In a conversation with a young person who is Asian and Jewish (yes, halachically Jewish, as in has a Jewish mother) I asked, “Are you comfortable in a synagogue?” The answer was, no, so I asked why. The answer:
1. I didn’t get much Jewish education so I don’t really know what’s going on in a service. It’s not familiar to me.
2. No one looks like me (biracial). I’m an outsider.
3. I don’t go to shul so I am literally a stranger. People looking at me might be thinking who is he or they could be thinking, he’s Asian, why is he even here.
4. I’m a secular Jew and going to synagogue is a religious thing. I feel intrinsically that these are my people but I don’t feel comfortable with all this religion.
How can we, as a community, alter this situation?
1. Publicize services that are less formal – musical services, children’s services, learner’s services. These allow adults to come in with no knowledge and just enjoy.
2. We should hold as an ongoing goal to have a more racially diverse synagogue environment – one that matches the demographics of our larger community. How do we get Jews of color to come in our doors? This one is tough. The best way I’ve found to do this is to face it head on and offer not just one, but several programs about Jews of color. A discussion, a lecture, a film – all should be promoted to the community at large. Jews of color are typically not getting the “usual” Jewish media. To promote our What Color Are Jews? program we took out ads on BART. We treated this as a mainstream topic. Which it is.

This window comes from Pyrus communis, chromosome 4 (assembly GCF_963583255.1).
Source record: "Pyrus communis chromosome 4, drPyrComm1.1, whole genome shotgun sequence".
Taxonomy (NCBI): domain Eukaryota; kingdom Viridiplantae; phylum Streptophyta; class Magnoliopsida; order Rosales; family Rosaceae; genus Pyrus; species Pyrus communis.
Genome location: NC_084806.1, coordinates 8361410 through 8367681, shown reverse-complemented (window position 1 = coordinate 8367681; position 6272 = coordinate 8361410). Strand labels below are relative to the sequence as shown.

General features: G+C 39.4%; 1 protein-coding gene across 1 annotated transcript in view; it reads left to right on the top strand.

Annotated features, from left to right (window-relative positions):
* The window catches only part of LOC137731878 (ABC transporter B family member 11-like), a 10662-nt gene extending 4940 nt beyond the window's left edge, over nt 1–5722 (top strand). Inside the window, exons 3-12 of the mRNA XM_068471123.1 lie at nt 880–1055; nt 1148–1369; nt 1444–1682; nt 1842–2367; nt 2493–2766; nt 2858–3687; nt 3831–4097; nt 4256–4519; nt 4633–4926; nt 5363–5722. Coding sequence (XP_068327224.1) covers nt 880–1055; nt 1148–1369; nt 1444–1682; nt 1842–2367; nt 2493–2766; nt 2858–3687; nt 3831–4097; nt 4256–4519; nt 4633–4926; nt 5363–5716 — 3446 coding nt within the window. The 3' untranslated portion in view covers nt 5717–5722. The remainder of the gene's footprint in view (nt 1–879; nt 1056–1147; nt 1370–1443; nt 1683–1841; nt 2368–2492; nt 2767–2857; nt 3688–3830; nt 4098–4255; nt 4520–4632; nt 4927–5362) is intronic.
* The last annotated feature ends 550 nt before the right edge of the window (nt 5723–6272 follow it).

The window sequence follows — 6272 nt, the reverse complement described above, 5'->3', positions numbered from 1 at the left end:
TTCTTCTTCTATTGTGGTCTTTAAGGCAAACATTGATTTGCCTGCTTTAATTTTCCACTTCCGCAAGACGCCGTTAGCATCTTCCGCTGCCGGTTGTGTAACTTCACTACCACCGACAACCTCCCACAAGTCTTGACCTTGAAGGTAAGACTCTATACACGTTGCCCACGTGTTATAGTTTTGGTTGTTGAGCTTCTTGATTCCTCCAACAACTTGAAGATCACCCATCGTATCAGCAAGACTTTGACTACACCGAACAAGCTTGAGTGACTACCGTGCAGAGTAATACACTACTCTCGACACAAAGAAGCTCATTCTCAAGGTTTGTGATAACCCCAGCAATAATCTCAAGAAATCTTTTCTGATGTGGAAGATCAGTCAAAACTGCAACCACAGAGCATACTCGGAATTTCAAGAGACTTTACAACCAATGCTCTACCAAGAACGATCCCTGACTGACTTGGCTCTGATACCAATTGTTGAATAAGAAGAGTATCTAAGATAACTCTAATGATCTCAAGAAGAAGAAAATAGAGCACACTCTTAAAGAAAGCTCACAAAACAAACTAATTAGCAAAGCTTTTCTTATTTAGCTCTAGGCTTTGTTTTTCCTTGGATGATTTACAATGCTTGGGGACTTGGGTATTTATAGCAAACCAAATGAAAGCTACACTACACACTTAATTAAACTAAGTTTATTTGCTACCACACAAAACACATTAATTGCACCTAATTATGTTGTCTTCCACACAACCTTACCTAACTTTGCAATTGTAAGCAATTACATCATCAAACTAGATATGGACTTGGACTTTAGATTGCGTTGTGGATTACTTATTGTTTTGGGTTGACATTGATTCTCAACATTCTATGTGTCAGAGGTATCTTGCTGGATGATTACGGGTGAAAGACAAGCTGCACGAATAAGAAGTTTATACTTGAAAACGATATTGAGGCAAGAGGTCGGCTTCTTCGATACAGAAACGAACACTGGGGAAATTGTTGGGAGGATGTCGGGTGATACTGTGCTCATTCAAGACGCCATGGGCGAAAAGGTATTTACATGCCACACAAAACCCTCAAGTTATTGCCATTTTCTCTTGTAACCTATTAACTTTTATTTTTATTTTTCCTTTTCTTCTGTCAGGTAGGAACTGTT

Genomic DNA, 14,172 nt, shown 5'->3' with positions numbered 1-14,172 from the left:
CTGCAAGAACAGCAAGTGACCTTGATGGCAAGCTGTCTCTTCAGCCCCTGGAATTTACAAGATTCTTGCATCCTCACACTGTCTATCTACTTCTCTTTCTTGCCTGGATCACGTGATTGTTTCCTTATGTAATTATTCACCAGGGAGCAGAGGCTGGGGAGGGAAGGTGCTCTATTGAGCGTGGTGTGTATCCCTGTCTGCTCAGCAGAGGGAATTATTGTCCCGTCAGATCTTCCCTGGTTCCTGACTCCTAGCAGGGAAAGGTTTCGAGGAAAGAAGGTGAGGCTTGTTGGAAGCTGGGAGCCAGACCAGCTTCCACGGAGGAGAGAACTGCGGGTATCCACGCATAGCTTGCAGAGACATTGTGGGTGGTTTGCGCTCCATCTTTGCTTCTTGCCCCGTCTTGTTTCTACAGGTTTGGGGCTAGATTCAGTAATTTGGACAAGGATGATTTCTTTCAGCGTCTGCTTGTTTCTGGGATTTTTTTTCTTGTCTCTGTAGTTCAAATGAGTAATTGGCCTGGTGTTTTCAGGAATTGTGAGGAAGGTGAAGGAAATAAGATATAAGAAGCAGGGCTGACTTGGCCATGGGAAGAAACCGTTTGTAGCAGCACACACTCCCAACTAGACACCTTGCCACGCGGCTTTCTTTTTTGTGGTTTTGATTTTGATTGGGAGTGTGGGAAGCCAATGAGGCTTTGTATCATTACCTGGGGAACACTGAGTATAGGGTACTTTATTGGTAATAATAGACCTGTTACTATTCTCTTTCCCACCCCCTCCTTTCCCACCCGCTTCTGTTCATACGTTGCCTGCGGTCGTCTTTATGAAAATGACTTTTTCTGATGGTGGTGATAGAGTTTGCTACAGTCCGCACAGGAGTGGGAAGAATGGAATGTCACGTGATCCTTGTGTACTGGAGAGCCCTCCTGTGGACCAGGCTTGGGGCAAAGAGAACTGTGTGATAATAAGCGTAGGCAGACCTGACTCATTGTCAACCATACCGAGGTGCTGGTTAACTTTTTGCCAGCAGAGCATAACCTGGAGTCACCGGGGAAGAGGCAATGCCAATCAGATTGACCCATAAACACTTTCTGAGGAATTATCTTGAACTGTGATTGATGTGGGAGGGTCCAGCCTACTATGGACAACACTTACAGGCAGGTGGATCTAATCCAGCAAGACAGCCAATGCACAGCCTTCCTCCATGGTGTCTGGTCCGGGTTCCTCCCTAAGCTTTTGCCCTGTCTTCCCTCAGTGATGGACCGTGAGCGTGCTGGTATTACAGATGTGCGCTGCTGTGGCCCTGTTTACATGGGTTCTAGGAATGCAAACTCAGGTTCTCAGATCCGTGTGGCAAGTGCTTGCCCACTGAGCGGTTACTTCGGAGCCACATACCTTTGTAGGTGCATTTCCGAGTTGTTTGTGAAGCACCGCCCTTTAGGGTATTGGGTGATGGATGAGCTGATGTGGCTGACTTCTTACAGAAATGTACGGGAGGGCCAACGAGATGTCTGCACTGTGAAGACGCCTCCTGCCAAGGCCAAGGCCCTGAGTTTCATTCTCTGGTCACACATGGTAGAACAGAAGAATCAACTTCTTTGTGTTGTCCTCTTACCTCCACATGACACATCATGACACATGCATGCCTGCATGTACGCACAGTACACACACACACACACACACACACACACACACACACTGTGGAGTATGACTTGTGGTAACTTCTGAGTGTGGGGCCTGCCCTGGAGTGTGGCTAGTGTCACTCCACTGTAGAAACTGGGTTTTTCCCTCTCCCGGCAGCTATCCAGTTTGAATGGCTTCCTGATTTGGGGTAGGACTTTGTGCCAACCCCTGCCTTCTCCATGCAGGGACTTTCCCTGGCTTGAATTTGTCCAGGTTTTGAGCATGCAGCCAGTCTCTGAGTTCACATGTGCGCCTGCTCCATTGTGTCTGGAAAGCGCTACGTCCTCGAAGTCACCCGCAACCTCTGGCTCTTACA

3. As a member of a synagogue, just assume that everyone who comes in belongs there. It’s no skin off your nose if you treat someone well who turns out to be a non-Jew, a non-member, a curious Christian visiting. But don’t over do it. Smile, say “Shabbat Shalom” and move on.
4. Publicize the non-religious activities of your synagogue as strenuously as the religious ones. Do you take out an ad to announce your High Holy Day services? Consider taking out an ad to announce a class, lecture, or musical performance at your shul. Make sure you have events that someone brand new to the environment can join in without worrying that there will be prayers or Hebrew that is unfamiliar. Remember that a synagogue is “a house of prayer, a house of study and a house of assembly.” Assemble for a wine tasting, bagel bake off, a film, a book discussion and invite the community.